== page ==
Mitochondria and the Meaning of Life
9 February 2007, 16:00, EMBL Small Operon
Nick Lane, University College London
Until recently, mitochondria were viewed as little more than the 'powerhouses' of complex eukaryotic cells - fascinating, certainly, but offering few insights into the broader themes of life and evolution. Now, however, there is a renaissance of interest in mitochondria. They are implicated in the origin of the eukaryotic cell, in the evolution of two sexes, in apoptosis, and in ageing and disease; indeed, in questions of our own ancestry through mitochondrial DNA. The key to all these disparate fields is the continued existence of mitochondrial genes – long considered to be merely a fluke of chance, a frozen accident.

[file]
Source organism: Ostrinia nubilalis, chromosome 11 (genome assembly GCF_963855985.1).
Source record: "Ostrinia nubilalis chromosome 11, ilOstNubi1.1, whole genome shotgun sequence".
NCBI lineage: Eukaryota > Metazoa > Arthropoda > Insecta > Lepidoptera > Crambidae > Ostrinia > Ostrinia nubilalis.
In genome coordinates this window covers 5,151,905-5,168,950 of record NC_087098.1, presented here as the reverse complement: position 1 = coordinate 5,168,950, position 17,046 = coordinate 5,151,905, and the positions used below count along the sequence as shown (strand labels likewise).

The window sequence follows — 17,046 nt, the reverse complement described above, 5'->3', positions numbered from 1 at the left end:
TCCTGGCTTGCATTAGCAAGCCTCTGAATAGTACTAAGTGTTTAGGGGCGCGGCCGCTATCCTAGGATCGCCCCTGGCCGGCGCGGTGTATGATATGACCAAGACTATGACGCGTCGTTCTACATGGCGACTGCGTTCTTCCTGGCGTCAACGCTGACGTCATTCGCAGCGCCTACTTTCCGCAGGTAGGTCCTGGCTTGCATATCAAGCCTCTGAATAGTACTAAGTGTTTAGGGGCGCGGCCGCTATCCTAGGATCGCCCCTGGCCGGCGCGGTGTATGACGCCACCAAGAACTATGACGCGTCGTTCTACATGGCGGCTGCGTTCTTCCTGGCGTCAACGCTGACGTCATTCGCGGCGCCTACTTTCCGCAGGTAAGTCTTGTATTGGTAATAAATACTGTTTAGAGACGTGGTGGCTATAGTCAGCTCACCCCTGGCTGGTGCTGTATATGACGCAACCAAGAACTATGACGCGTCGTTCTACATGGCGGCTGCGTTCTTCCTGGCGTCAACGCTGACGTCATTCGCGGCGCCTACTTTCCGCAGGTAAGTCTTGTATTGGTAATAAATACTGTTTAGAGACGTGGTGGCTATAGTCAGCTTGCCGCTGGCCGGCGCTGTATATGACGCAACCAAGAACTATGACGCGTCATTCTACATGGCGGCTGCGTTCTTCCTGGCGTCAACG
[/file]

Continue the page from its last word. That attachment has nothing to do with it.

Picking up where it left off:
In this talk, Nick Lane considers the possibility that a core of mitochondrial genes is necessary to retain control of cellular respiration. He shows how the evolution of complexity, apoptosis, two sexes, ageing and death all arise from the need for two genomes – the mitochondrial and the nuclear - to co-adapt to each other in every cell.